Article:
Is Spanish Hard to Learn?

Instructor: Adam Nystrom

Adam owns a Master's degree in Professional and Digital Media Writing. During his time as a graduate assistant, he developed lesson plans for upper-level English courses.

Learning a new language can be difficult, but when compared to others, Spanish is not nearly as hard as you might think. Read on to explore why Spanish can be a good introduction to foreign languages.

How Hard Is Learning Spanish?

If we are putting Spanish on a scale of difficulty compared to the dozens of other native tongues from around the globe, it will certainly fall on the easier side; in fact, closer to the easiest of all. When you stop to consider how many factors go into the mechanics of a language, especially when it comes to dialects and writing, Spanish is a great choice. For an easy way to gain proficiency in Spanish, check out our Spanish 101 course, which uses short videos to instruct you in basic vocabulary, grammar, and common conversation topics.

Similar Letters

Let's consider the text of the Spanish language. With the exception of certain accents placed above letters, the entire Spanish alphabet, along with other Romance languages, is exactly the same as the characters in the English language. If you look at the symbols and letters in languages like Russian, Chinese or Hindi, what appears to be undecipherable to non-native speakers looks as natural as 'the' to those who have known the language from birth. In fact, Japan has three different alphabet systems: Katakana, Hiragana, and Kanji. Spanish suddenly sounds pretty easy, doesn't it?

Similar Sounds

Even without any previous experience in the language, you can probably recognize a few words based on their roots and similarity to English pronunciation. On the other hand, words emanating from Africa and the Middle East are often so fundamentally different that they can sound alien to anyone who hasn't been exposed to these ways of speaking. Some African languages even utilize what English speakers would refer to as a 'clicking' noise as part of everyday speech.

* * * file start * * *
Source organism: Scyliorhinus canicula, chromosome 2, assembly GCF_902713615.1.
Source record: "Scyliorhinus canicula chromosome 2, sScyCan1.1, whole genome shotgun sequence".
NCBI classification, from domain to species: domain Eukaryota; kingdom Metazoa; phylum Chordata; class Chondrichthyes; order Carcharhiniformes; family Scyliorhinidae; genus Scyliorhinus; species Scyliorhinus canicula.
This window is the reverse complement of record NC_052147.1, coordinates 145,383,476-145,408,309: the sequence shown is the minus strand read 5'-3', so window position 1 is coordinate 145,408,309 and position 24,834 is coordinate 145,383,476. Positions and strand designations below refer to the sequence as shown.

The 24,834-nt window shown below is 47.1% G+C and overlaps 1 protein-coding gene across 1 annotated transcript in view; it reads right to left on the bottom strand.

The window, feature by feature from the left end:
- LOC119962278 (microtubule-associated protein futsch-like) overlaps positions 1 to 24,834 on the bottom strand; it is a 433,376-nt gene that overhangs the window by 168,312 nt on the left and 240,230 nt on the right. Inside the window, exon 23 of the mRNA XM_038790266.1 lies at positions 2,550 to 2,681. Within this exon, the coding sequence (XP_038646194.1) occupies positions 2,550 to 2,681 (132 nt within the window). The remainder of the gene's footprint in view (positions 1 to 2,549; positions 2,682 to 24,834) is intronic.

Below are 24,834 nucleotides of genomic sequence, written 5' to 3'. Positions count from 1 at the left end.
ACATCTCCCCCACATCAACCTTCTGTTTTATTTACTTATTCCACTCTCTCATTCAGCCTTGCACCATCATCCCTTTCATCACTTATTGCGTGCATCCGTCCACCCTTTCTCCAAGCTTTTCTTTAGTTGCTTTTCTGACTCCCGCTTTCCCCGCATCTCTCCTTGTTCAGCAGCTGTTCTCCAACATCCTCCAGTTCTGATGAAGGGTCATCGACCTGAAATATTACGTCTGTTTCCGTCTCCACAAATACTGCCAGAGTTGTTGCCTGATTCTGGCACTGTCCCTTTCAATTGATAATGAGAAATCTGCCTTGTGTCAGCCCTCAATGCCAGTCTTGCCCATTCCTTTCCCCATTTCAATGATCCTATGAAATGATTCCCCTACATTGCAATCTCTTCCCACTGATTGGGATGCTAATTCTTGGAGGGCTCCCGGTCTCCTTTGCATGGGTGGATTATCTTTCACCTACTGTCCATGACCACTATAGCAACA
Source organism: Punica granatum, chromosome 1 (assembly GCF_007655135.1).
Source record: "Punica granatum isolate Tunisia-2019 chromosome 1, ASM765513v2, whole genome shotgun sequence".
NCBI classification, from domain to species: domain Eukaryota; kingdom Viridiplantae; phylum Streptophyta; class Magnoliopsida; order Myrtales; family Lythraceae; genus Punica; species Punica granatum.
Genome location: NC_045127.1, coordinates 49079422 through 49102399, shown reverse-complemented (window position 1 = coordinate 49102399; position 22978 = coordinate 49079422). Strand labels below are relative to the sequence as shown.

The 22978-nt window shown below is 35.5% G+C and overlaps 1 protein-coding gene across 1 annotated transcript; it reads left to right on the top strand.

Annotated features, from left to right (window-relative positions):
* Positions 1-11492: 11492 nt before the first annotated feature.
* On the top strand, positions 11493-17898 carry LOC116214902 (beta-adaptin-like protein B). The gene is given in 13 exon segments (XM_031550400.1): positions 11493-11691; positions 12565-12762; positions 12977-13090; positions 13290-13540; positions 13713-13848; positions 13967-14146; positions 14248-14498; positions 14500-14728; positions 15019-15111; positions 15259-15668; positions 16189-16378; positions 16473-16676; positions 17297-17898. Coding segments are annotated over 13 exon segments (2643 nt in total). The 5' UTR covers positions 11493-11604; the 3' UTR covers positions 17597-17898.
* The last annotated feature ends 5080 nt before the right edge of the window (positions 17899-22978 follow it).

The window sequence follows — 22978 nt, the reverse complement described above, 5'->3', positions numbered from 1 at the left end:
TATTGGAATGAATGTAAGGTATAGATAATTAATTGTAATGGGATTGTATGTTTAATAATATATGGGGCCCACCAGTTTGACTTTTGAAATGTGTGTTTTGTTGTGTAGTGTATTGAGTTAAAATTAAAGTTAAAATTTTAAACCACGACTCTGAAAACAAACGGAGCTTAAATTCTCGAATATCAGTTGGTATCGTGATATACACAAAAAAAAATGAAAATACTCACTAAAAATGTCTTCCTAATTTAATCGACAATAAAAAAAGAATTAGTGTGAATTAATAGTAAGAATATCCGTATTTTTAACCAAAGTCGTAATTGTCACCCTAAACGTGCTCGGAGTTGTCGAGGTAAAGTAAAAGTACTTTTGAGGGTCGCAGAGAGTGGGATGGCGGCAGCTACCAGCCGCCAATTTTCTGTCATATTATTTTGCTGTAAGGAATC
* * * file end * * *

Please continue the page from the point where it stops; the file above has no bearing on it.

Similar Languages

Because of the close nature of the relationships of Romance languages such as French, Italian and Spanish, once you begin to study Spanish, you'll have an easier time recognizing words in other Romance languages. However, just the opposite can occur in other methods of speaking. For example, the Chinese language has eight different dialects, so referring to the 'Chinese language' and even telling someone that you 'speak Chinese' could mean one of many different versions of the language.

Earning College Credit

Did you know… We have over 200 college courses that prepare you to earn credit by exam that is accepted by over 1,500 colleges and universities. You can test out of the first two years of college and save thousands off your degree. Anyone can earn credit-by-exam regardless of age or education level.

To learn more, visit our Earning Credit Page

Transferring credit to the school of your choice

Not sure what college you want to attend yet? Study.com has thousands of articles about every imaginable degree, area of study and career path that can help you find the school that's right for you.

Support